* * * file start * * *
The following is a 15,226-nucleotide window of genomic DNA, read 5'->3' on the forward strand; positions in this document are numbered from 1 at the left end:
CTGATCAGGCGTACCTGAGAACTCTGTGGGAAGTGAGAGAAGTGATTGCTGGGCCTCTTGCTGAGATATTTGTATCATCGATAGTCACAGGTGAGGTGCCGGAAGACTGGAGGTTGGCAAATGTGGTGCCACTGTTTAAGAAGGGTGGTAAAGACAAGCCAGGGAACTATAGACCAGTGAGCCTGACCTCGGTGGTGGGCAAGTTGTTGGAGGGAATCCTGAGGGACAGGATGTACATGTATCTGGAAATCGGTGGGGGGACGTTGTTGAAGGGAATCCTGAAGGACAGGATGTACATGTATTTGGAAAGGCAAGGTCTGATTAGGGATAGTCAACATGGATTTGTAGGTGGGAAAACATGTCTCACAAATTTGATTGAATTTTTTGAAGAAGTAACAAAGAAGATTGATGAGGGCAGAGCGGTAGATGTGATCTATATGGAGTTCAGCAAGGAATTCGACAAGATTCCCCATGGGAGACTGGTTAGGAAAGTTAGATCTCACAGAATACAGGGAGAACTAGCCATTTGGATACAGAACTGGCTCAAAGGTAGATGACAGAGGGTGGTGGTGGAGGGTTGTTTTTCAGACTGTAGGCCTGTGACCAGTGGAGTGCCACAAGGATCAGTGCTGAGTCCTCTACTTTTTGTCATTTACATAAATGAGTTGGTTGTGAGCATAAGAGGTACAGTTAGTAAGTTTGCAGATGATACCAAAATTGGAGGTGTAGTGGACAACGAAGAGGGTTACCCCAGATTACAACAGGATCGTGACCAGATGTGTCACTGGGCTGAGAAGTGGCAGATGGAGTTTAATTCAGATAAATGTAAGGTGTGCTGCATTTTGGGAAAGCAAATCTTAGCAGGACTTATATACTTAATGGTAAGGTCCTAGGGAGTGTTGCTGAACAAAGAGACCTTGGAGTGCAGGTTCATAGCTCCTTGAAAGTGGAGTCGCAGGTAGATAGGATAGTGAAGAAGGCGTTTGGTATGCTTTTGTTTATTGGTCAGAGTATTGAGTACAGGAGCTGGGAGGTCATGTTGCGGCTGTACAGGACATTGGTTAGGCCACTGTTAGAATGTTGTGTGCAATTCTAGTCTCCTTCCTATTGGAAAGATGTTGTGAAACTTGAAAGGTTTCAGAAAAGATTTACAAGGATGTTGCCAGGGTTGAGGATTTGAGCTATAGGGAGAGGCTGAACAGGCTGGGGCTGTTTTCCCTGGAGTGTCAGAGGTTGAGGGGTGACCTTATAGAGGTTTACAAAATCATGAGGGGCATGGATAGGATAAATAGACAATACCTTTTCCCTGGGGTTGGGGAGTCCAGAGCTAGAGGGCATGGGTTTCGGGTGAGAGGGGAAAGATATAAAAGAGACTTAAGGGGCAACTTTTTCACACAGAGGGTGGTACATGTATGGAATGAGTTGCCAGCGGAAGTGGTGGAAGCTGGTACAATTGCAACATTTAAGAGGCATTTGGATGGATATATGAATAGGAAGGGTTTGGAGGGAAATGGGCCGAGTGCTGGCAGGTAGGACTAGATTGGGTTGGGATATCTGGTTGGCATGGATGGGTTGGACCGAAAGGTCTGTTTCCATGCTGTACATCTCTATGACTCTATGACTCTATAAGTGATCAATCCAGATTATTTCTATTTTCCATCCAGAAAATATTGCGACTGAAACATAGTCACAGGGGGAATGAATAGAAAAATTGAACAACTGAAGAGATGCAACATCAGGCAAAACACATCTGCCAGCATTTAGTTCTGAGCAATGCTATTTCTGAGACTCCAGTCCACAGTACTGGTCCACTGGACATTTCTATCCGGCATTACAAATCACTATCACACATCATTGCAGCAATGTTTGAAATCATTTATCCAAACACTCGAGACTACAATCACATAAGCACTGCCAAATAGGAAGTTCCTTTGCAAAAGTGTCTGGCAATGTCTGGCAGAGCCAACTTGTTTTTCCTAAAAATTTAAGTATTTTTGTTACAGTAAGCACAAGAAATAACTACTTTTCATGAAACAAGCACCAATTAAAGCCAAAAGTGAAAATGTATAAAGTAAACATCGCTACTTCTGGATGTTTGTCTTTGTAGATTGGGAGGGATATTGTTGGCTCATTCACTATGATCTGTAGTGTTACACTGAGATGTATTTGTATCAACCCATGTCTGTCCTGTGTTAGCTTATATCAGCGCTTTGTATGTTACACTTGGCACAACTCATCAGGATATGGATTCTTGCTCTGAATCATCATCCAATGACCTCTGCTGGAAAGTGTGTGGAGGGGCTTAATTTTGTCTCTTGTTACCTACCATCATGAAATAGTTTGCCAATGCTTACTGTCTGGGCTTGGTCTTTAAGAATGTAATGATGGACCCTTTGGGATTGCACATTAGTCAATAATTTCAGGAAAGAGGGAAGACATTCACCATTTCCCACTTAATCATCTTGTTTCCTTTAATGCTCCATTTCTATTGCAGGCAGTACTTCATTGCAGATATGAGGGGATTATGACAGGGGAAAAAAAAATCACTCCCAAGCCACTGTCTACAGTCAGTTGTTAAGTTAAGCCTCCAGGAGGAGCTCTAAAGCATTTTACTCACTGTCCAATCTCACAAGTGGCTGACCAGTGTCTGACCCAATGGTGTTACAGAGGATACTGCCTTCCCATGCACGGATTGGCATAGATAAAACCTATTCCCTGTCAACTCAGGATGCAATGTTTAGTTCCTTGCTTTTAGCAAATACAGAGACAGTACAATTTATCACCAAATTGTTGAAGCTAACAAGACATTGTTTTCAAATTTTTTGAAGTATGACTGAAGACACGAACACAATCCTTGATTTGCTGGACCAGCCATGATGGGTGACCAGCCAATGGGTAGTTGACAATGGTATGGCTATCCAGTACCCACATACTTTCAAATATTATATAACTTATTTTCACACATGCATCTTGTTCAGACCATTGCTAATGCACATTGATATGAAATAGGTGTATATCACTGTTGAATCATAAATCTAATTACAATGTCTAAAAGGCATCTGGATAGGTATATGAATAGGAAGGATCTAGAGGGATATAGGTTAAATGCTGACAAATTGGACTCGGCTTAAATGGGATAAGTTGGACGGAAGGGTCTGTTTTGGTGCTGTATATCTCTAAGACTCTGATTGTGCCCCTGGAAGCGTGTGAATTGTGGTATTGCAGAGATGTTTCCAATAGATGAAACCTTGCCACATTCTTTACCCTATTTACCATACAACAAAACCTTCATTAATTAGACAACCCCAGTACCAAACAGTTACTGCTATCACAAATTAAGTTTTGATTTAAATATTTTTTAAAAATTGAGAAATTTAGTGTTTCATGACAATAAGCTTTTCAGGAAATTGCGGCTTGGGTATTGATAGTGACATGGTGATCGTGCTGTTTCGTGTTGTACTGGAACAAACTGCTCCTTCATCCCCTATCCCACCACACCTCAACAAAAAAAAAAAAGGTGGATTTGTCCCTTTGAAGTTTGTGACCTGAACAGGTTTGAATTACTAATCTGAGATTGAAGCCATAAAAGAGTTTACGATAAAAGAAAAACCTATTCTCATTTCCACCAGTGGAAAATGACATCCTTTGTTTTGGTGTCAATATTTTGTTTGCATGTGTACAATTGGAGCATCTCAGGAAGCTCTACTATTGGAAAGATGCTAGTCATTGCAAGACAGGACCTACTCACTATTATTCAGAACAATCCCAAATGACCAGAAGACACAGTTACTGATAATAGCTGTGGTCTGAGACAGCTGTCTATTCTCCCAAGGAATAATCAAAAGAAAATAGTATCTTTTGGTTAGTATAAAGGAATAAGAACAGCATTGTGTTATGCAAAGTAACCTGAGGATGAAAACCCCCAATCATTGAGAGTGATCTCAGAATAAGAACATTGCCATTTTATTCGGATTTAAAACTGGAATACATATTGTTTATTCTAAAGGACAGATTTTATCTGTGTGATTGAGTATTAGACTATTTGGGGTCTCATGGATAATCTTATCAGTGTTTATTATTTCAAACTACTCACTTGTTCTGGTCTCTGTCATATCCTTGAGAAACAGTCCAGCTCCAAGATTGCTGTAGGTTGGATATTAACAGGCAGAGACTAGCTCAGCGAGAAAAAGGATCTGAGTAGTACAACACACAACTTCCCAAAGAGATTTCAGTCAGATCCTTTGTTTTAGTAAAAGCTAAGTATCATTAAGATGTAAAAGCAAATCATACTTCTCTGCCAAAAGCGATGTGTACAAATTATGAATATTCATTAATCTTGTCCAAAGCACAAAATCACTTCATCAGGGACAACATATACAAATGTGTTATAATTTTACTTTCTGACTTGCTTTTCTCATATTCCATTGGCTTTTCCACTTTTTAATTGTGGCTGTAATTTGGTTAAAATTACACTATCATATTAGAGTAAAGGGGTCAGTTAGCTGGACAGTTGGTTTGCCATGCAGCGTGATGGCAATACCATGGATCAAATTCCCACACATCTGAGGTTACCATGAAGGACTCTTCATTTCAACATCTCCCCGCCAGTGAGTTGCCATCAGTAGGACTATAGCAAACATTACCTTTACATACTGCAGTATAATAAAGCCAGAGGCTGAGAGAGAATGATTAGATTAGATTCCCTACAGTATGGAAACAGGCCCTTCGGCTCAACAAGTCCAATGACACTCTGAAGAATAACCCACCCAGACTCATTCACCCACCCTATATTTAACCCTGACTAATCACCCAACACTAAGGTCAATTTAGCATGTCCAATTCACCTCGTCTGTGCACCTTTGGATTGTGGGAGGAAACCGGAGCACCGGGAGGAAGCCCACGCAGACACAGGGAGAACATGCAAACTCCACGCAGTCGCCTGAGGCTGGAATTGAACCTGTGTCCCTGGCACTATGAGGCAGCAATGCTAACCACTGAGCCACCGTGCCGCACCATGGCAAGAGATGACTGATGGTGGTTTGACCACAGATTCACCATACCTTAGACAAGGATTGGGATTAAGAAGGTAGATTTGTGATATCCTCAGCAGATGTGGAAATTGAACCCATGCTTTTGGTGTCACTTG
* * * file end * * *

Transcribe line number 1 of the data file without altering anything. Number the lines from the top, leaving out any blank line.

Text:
The following is a 15,226-nucleotide window of genomic DNA, read 5'->3' on the forward strand; positions in this document are numbered from 1 at the left end: